The end of the school year is tough. Students and teachers alike are getting antsy and can’t wait for summer vacation. Yet, we can’t stop teaching. I find that at the end of the year it is especially important to have engaging yet meaningful learning experiences for our students.
My first year of teaching I came up with a variation of the product I have recently posted. Since then I have used it with high school seniors, 7th and 8th graders, and my college composition students. It has been successful with each group. If you’re like me you’re probably skeptical when someone tells you a product can be used equally with seventh graders and freshmen in college, but I promise you it’s true. You just adjust your expectations for the end result!
So, just what is this lesson? It’s a paired reading of Max Ehrmann’s poem “Desiderata” and the essay, “Wear Sunscreen” by Mary Schmich which was popularized by the spoken word “song” by Baz Luhrman. Included in my product is a lesson plan and links to the text (do to copyright issues) as well as links to videos of the works being read.
This works as an engaging activity for several reasons. First, it includes videos, which have images and sound. I don’t know about you, but my students, of all ages, love it when I can incorporate YouTube into my lessons. Yet, the videos aren’t the focus. The text is. Second, I don’t force the students to do an overly intense reading of the works. I just ask them to do some simple text-self and text-text responses. Third, and this is probably the best part, the students are then given their own opportunity to express their advice for life based on their own unique experiences.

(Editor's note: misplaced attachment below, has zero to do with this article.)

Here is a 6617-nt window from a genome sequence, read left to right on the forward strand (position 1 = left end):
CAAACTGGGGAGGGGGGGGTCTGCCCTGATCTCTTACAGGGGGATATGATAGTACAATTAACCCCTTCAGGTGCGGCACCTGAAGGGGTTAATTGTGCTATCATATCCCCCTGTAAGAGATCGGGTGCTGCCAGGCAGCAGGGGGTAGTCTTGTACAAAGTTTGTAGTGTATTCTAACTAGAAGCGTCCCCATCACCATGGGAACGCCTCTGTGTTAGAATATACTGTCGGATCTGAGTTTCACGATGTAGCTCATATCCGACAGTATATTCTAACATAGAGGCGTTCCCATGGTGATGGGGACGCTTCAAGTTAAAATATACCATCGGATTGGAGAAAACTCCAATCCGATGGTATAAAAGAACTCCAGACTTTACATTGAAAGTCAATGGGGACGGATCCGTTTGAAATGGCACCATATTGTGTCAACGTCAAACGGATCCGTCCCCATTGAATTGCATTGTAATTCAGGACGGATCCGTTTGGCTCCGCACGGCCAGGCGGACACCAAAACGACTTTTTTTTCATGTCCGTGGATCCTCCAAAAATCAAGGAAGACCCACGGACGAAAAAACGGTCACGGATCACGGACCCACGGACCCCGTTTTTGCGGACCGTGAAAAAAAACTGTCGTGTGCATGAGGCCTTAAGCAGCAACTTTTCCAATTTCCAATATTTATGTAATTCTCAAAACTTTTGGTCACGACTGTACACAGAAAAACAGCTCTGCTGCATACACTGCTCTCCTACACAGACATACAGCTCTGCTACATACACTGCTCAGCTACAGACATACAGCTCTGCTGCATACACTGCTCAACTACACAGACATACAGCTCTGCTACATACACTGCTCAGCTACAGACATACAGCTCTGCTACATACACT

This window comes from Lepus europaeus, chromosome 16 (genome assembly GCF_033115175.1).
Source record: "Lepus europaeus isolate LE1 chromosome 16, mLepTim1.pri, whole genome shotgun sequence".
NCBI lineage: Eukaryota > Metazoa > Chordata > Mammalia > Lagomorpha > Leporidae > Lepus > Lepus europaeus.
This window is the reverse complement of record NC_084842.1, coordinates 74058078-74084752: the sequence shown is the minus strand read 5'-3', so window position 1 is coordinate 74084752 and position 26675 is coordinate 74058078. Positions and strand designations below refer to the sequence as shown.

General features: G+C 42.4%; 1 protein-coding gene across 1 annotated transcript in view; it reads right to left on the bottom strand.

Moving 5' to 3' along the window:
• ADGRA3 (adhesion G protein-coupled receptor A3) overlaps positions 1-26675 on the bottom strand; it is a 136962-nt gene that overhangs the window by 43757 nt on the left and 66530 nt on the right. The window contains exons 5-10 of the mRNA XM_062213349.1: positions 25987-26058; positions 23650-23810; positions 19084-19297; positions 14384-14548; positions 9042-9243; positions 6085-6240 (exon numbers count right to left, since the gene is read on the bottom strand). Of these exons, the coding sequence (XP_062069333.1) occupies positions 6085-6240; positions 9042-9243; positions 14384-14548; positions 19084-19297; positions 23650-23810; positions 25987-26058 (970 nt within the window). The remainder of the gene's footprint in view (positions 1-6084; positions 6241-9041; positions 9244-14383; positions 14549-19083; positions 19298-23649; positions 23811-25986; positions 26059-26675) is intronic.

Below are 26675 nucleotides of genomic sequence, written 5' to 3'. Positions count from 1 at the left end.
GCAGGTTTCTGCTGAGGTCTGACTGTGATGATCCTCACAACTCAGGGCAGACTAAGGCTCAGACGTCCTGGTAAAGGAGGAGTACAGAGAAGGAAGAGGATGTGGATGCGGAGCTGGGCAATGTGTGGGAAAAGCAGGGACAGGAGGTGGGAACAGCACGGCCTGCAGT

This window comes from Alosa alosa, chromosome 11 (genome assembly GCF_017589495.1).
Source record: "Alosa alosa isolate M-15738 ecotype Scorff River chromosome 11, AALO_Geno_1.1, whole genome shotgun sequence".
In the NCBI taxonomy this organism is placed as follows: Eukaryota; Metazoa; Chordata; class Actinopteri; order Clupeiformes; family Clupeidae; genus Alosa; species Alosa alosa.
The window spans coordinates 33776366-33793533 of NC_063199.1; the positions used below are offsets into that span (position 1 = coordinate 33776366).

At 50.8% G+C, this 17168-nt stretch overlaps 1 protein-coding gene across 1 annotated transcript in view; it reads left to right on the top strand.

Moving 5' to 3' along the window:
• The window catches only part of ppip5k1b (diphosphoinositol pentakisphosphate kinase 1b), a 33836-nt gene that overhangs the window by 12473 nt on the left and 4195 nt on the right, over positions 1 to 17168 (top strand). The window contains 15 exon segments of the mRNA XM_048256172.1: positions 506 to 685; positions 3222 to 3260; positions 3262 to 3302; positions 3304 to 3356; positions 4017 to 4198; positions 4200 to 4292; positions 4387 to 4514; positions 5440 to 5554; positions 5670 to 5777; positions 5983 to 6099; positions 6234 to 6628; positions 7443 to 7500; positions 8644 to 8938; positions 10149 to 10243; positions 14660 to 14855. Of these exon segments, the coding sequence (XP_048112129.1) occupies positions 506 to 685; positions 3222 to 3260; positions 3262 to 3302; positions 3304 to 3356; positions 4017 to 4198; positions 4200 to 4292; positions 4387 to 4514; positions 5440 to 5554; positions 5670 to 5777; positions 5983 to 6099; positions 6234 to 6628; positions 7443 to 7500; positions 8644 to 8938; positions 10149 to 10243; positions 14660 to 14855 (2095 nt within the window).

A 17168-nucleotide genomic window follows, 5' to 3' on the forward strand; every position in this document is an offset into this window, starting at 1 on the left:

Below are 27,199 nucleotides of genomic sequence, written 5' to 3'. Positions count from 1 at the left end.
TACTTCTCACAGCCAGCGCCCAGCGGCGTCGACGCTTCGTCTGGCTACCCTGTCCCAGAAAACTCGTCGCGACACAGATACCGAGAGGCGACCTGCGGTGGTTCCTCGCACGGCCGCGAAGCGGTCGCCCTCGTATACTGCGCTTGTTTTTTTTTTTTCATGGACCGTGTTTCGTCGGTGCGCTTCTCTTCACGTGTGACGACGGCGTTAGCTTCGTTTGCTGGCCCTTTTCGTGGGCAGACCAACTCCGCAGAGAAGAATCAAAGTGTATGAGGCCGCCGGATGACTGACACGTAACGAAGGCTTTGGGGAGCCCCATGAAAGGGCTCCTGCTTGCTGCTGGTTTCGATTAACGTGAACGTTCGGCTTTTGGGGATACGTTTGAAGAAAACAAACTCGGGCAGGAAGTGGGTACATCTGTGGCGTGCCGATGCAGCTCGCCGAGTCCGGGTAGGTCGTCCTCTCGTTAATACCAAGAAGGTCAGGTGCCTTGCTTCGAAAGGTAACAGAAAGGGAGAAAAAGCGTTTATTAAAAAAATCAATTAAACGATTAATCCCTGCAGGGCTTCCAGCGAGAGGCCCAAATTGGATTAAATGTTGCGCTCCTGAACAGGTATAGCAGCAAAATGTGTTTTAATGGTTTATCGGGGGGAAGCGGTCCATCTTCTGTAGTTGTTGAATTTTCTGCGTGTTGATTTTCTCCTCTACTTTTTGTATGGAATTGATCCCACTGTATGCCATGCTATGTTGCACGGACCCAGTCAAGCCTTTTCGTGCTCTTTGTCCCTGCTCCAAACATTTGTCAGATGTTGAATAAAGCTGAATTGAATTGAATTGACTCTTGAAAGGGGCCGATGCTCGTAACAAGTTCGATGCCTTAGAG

I’ve gotten some wonderful responses through the years. Most recently these stood out from my college students- who vary greatly in age.
“Go to school. Get an education.
It will suck, cost a lot of money, and seem fruitless at times.
But knowledge is power.
No one can take your mind from you.”
“If I could offer you one piece of advice for the future…. Wear a seatbelt.
Feel free to break the speed limit every so often and blare music with the windows down;
That is the best part of driving.
Let the wind rush over your body as you belt out the lyrics to your favorite song
Because these are the fleeting moments in your life.”
Trust me, you’re not the only one confused.
Just raise your hand already and spit it out!
Everyone will speak up after.”
This is a time saving lesson for you! You’ll receive the lesson plan, an extension activity idea, links to the necessary media, and handouts that have differing levels of support which is perfect for ELL or IEP/504 students who may need it.
Download it here!
Sara Fuller is a 5 year veteran English teacher with an MA in literature who has experience teaching students ranging from the middle school to college level. She blogs about her teaching adventures at Ms. F’s Teaching Adventures and young adult books at YA Lit, the Good, the Bad, the Ugly!